Come Together Right Now Over… Virtual Prototypes

Virtual prototyping bridges the gaps between physical and virtual worlds.


As a frequent traveler and gadgets enthusiast I love the concept of all my devices being connected. However, more often than not I experience a divide which is sometimes caused by bad software and sometimes caused by missing hardware interfaces. My recent frustration was related to my tablet missing a USB port to upload new maps to my GPS device. The GPS device became a divided, isolated piece of hardware without much use. Embedded software developers are faced with similar challenges when using SoC prototyping methods. To use the prototype for a certain stage of software development, there needs to be connectivity to other devices and host environments.

The increased importance of device to device connectivity in today’s SoCs also increases the demands for software development. Interfaces like PCIe and USB need to run complex software stacks to manage the communication and enabling services across device boundaries. From a terminology standpoint, the side that offers a service is typically referred to as “Device” and the side that requests the service is called “Host”. Bringing different devices together in a prototyping environment can be a challenge. Let’s look at how virtual prototyping solves this problem.

One key value of virtual prototyping is the enablement of an incremental and agile development approach. The virtual prototype is developed in lock-step with the needs of the embedded software. This means that initially the virtual prototype developer can “stub away” unused devices or “mock up” device interfaces with simple python scripting.  However, as the software development progresses and “touches” inter-device communication the need for a virtual prototype becomes more elaborate. Also, to limit the virtual prototype modeling efforts we can leverage existing hosts and devices with two technologies, called “Real World I/O” and “Virtual World I/O”. For standard interfaces like PCIe, USB or Ethernet this works out of the box – “right now”. Let’s look at the concepts in a bit more detail.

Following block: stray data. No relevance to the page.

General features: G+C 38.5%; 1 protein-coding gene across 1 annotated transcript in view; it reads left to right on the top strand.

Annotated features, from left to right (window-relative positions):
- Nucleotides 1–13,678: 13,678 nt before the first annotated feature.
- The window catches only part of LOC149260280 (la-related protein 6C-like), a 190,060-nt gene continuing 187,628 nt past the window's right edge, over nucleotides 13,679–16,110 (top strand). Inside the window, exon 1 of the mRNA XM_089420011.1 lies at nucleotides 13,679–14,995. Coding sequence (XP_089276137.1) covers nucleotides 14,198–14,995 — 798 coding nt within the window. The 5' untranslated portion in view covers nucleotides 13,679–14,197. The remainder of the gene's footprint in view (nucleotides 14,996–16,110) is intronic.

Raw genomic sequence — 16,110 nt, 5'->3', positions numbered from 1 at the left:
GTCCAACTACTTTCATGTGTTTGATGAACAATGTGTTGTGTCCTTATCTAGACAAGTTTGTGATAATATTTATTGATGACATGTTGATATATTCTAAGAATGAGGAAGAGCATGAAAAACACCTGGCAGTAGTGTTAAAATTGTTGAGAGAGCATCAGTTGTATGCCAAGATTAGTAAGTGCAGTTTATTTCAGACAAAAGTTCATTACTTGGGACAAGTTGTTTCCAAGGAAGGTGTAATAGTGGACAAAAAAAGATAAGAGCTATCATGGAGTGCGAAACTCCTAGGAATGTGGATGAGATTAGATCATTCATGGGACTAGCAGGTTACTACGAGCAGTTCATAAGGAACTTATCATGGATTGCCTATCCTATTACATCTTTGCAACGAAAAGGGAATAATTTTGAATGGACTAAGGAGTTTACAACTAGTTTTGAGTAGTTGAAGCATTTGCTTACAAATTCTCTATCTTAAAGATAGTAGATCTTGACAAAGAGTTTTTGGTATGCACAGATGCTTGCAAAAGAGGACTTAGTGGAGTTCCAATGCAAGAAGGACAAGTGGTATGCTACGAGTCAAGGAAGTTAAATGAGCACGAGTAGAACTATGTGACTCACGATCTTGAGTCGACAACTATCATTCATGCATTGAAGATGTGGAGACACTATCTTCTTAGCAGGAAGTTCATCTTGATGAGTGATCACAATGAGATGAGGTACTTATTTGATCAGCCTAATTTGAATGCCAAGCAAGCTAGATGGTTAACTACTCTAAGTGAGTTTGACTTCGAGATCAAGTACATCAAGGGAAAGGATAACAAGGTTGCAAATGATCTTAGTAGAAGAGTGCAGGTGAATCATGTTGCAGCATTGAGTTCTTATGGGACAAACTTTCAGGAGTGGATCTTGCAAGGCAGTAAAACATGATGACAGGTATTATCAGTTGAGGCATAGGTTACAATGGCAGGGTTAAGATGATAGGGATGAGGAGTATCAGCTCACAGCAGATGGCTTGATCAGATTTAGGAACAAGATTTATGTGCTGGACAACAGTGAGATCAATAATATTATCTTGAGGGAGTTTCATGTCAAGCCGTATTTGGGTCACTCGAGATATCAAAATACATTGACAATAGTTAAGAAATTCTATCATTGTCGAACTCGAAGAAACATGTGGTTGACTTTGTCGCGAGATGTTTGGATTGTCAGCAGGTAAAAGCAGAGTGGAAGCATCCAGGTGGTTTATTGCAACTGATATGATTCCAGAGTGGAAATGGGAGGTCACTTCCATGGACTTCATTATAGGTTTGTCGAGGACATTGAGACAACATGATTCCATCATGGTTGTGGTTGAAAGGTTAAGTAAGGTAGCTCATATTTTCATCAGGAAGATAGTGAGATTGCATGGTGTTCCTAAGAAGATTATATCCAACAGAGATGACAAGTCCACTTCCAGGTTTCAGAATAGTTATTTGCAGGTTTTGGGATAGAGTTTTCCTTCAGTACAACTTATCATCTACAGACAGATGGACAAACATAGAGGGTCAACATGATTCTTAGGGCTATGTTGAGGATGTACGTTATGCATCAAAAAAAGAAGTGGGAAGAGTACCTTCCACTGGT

Real World I/O allows a controller inside the virtual prototype to connect a physical device that is plugged into the host machine. Let’s look at two examples:

  • Example 1 shows a virtual prototype with a USB controller (Host) that connects and reads data from a physical USB memory stick (Device) that is plugged into the same Host PC. The developer can now develop USB Host software on the virtual prototype leveraging an existing physical device.

  • Example 2 shows a virtual prototype with a PCIe root complex that connects to a physical GPU card plugged into a PCIe slot of the same host PC. The developer can now develop PCIe Host software on the virtual prototype utilizing the physical GPU and also visualize the frame buffer on virtual display terminals.

Virtual World I/O allows a Host OS to connect to a device controller inside the virtual prototype. Let’s look at the following example:

  • Example 3 shows a Host OS that connects to a virtual SSD Device containing a virtual PCIe EndPoint. Initially, the developer used the virtual prototype to develop a SSD FTL software stack that runs on the virtual SSD Device. The developer can now also develop Host PCIe driver code for this virtual SSD Device and additionally debug the SSD software stack in parallel to the Host code.

By adding “Virtual World I/O” and “Real World I/O” we have now significantly extended the value of the virtual prototype for software development tasks with very little additional effort.  These two technologies truly enable the “come together” of different development vehicles while maintaining all virtual prototype features – namely: early development, full visibility, speed and fault injection capabilities.

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